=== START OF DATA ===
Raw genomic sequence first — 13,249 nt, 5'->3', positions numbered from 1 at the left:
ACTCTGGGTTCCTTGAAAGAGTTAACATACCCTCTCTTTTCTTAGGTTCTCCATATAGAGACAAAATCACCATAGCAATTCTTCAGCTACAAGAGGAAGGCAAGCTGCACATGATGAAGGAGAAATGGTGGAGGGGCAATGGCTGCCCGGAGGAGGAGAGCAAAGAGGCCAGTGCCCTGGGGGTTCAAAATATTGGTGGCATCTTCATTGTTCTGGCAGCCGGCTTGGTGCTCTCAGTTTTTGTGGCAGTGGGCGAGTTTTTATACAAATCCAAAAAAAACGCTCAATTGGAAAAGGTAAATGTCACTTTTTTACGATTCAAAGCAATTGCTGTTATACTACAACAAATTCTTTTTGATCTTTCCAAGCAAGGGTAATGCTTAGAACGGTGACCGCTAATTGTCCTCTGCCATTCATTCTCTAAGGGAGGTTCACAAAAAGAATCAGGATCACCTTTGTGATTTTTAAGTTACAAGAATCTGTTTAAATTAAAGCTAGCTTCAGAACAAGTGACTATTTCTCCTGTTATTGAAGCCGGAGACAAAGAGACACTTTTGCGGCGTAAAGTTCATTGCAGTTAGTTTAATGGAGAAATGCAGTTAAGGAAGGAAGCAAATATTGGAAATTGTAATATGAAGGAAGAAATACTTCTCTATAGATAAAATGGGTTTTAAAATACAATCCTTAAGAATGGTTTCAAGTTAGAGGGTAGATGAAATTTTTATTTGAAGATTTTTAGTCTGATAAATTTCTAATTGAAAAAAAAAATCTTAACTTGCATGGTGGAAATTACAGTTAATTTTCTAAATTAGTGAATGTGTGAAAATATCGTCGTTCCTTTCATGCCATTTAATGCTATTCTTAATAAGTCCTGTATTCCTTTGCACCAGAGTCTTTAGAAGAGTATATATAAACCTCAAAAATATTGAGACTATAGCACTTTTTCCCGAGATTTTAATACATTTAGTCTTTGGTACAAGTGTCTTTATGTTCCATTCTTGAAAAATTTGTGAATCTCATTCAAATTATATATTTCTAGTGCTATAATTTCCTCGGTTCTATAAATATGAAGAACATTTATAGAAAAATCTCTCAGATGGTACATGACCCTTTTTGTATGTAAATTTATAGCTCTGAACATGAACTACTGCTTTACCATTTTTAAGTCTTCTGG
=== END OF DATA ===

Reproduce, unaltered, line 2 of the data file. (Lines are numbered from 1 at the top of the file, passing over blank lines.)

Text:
ACTCTGGGTTCCTTGAAAGAGTTAACATACCCTCTCTTTTCTTAGGTTCTCCATATAGAGACAAAATCACCATAGCAATTCTTCAGCTACAAGAGGAAGGCAAGCTGCACATGATGAAGGAGAAATGGTGGAGGGGCAATGGCTGCCCGGAGGAGGAGAGCAAAGAGGCCAGTGCCCTGGGGGTTCAAAATATTGGTGGCATCTTCATTGTTCTGGCAGCCGGCTTGGTGCTCTCAGTTTTTGTGGCAGTGGGCGAGTTTTTATACAAATCCAAAAAAAACGCTCAATTGGAAAAGGTAAATGTCACTTTTTTACGATTCAAAGCAATTGCTGTTATACTACAACAAATTCTTTTTGATCTTTCCAAGCAAGGGTAATGCTTAGAACGGTGACCGCTAATTGTCCTCTGCCATTCATTCTCTAAGGGAGGTTCACAAAAAGAATCAGGATCACCTTTGTGATTTTTAAGTTACAAGAATCTGTTTAAATTAAAGCTAGCTTCAGAACAAGTGACTATTTCTCCTGTTATTGAAGCCGGAGACAAAGAGACACTTTTGCGGCGTAAAGTTCATTGCAGTTAGTTTAATGGAGAAATGCAGTTAAGGAAGGAAGCAAATATTGGAAATTGTAATATGAAGGAAGAAATACTTCTCTATAGATAAAATGGGTTTTAAAATACAATCCTTAAGAATGGTTTCAAGTTAGAGGGTAGATGAAATTTTTATTTGAAGATTTTTAGTCTGATAAATTTCTAATTGAAAAAAAAAATCTTAACTTGCATGGTGGAAATTACAGTTAATTTTCTAAATTAGTGAATGTGTGAAAATATCGTCGTTCCTTTCATGCCATTTAATGCTATTCTTAATAAGTCCTGTATTCCTTTGCACCAGAGTCTTTAGAAGAGTATATATAAACCTCAAAAATATTGAGACTATAGCACTTTTTCCCGAGATTTTAATACATTTAGTCTTTGGTACAAGTGTCTTTATGTTCCATTCTTGAAAAATTTGTGAATCTCATTCAAATTATATATTTCTAGTGCTATAATTTCCTCGGTTCTATAAATATGAAGAACATTTATAGAAAAATCTCTCAGATGGTACATGACCCTTTTTGTATGTAAATTTATAGCTCTGAACATGAACTACTGCTTTACCATTTTTAAGTCTTCTGG